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Ali zonak
Posted on: Feb 15 20, 12:46


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From: Arizona, USA
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Hello, dear Sylvia;
just browsing through all the forums I have participated in, I opened this one up--and there you are. Good to see you.
Yes, the story is true. "Old Red" existed. I was a stubborn youngster then, but in my long life, I must have done something right, mostly due to my parent's influence and, later, the love of Lynda, my wife. Thanks to her, we are comfortably retired and able to enjoy our upper-middle-class status. So, life is good. Thanks for reading my roach-encroached Christmas horror story that was somewhat brightened by a reformed flapper girl/landlady who must have been touched by that year's Christmas angel. Thank you, Sylvia. Hugs, Jerry
  Forum: Short Stories & Chapters for Critique ->... · Post Preview: #152847 · Replies: 2 · Views: 9,581

Ali zonak
Posted on: Dec 26 19, 13:07


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Group: Gold Member
Posts: 101
Joined: 22-June 17
From: Arizona, USA
Member No.: 5,325


QUOTE (Psyche @ Dec 26 19, 11:16 ) *
Great poem for kids and adults. It's really amusing, enjoyable for all.
I'll try to get back for more reads. Got my grandson and his girl on a visit, as you know.
Best wishes, Sylvia



Thanks for reading, Daniel.
........................................
Sylvia, thank you and I appreciate your comment. Enjoy your visitors. I came down with a major cold---just in time for Christmas, lol. I must have picked it up while shopping at the department store. That'll teach me to get caught up in the crowded Christmas rush. Happy New Year to you,
Ali
  Forum: Fixed Form and Rhyming Poetry for Critique -... · Post Preview: #152277 · Replies: 4 · Views: 842

Ali zonak
Posted on: Dec 23 19, 17:41


Babylonian
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Group: Gold Member
Posts: 101
Joined: 22-June 17
From: Arizona, USA
Member No.: 5,325


* Hark!

A Christmas Story

In the year 1958 my life stunk like the part of the big city that smelled of stale beer or worse—the constant odor of yeast. Times were hard for this student. Across the street, the neighborhood tavern’s broken sign flickered drunkenly, Sch~itz Beer; one letter, the "L" had gone AWOL, but what boozer would care, as long as the watering hole was open for business?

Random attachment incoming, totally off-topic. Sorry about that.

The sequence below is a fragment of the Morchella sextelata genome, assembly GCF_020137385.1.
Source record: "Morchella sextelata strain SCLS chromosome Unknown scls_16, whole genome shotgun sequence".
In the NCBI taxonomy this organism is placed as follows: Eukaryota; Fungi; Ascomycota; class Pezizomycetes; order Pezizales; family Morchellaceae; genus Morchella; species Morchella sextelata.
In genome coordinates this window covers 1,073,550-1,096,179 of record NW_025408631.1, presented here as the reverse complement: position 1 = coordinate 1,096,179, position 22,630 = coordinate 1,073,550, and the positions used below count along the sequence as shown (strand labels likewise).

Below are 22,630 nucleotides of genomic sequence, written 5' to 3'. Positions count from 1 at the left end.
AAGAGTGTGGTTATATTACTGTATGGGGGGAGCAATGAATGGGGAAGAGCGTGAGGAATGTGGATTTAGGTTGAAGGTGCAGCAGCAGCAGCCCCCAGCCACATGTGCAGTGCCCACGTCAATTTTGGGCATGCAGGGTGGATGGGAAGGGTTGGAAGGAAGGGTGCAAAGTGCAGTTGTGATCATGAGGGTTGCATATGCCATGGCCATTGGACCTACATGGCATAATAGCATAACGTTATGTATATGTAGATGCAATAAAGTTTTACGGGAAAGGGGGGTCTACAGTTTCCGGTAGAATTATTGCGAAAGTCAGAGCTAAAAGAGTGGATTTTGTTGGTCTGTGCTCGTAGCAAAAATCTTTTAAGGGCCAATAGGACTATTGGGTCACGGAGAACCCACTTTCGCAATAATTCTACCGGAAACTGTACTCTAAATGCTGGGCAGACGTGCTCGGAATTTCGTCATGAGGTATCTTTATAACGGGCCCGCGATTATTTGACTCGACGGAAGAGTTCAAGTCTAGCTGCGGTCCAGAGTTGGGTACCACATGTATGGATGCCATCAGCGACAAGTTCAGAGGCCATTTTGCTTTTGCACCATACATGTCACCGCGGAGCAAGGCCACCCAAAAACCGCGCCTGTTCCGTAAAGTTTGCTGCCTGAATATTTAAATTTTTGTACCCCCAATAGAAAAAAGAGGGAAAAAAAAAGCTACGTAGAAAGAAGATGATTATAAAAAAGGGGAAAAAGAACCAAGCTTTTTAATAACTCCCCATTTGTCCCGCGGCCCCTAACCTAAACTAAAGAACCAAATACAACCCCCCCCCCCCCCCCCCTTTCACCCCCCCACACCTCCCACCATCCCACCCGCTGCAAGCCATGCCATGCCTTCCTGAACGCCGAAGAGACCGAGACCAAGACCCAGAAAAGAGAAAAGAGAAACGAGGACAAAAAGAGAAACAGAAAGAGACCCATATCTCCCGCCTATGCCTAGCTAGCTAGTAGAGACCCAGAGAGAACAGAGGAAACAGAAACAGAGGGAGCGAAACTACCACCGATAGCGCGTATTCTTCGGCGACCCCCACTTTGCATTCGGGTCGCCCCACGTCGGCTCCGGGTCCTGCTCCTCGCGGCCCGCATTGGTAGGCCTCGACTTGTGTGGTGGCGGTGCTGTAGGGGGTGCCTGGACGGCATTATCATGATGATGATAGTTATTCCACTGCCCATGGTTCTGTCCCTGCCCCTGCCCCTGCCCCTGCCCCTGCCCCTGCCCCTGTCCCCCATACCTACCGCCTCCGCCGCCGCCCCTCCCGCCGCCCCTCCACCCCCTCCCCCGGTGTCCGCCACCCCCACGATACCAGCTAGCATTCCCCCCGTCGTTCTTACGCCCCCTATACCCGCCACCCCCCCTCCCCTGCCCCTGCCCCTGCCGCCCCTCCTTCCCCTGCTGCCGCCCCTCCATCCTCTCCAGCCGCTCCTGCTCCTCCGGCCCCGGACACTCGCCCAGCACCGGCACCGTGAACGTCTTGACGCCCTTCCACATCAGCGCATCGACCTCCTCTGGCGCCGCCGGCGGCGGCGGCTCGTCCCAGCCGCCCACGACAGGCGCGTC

Shadows dance in the flickering neon light; the mood’s almost perfect—for slashing my wrist. No, really, I should buy a light bulb for a dump that my stingy landlady rents out as a “studio.” But the ex-flapper girl turned landlady—I nicknamed her “Red”— doesn’t permit anything over 40 watts. Now and then, she will draw attention to her still impressive breasts, but I wish she’d offer me a 60-watt light bulb instead. It’s so dark in here, roaming roaches collide on my linoleum-covered kitchen floor.

Yucky? Not really; they clean up every unwashed cup and bowl. Why fight them? They’ve been here since Adam and Eve set up housekeeping in this place. One small thing: ask not how I can stand this kitchen’s odors. These are trifles when one lives in this city’s brewery district; trust me, I have seen my roaches heave at the stench of brewer’s yeast. It permeates the house, clings to clothes, and ferments the brain.

Tonight, by the twinkling of that neon sign, I watch the mother of all roaches lift the linoleum’s upturned corner. Crunch. Something inside me snaps. All right! I give up, and gather my belongings; I’ll humble myself before my parents, and they’ll forgive me. After all, it’s Christmas and I know, Jimmy Stewart will have softened them up by now. “It’s a Wonderful Life” will do it.

But here is the big question: Will my landlady let me pass? I owe her rent. Through her open apartment door I hear Bing and Catherine Crosby croon— I tiptoe down the hall. The old TV flickers worse than that Sch~itz sign across the street . . . . But—foiled again; my landlady can sense an escaping rent check. Nothing escapes her sharp eyes and finely-tuned ears. Caught!

Then, to my surprise, she gently speaks, “Come right in.” And then she said, “Merry Christmas, young fellow; now close your eyes.” I feel a motherly kiss on my cheek, “This is my gift to you; and never mind the rent,” and with that, she sends me on my way. See? Christmas does soften the heart—even that of a stingy landlady. Or was it because she realized that one can’t squeeze blood out of a turnip . . . me?
  Forum: Short Stories & Chapters for Critique ->... · Post Preview: #152245 · Replies: 2 · Views: 9,581

Ali zonak
Posted on: Dec 16 19, 14:13


Babylonian
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Group: Gold Member
Posts: 101
Joined: 22-June 17
From: Arizona, USA
Member No.: 5,325


The Baby Pond
(a poem for inquisitive children and adults)

A stork flew over hill and dale
To bring these words from lands beyond;
Of birds and bees is not this tale,
But little babies in a pond.

It is the womb of unborn babies.
This fertile pool gives life to man;
The stork takes one—or more—to ladies,
Who then must do the best they can.

I learned, by way of lengthy talk,
This feathered, stilt-legged, flying friend
Brings babes to folks with pleasant squawk,
And runs his errands without end.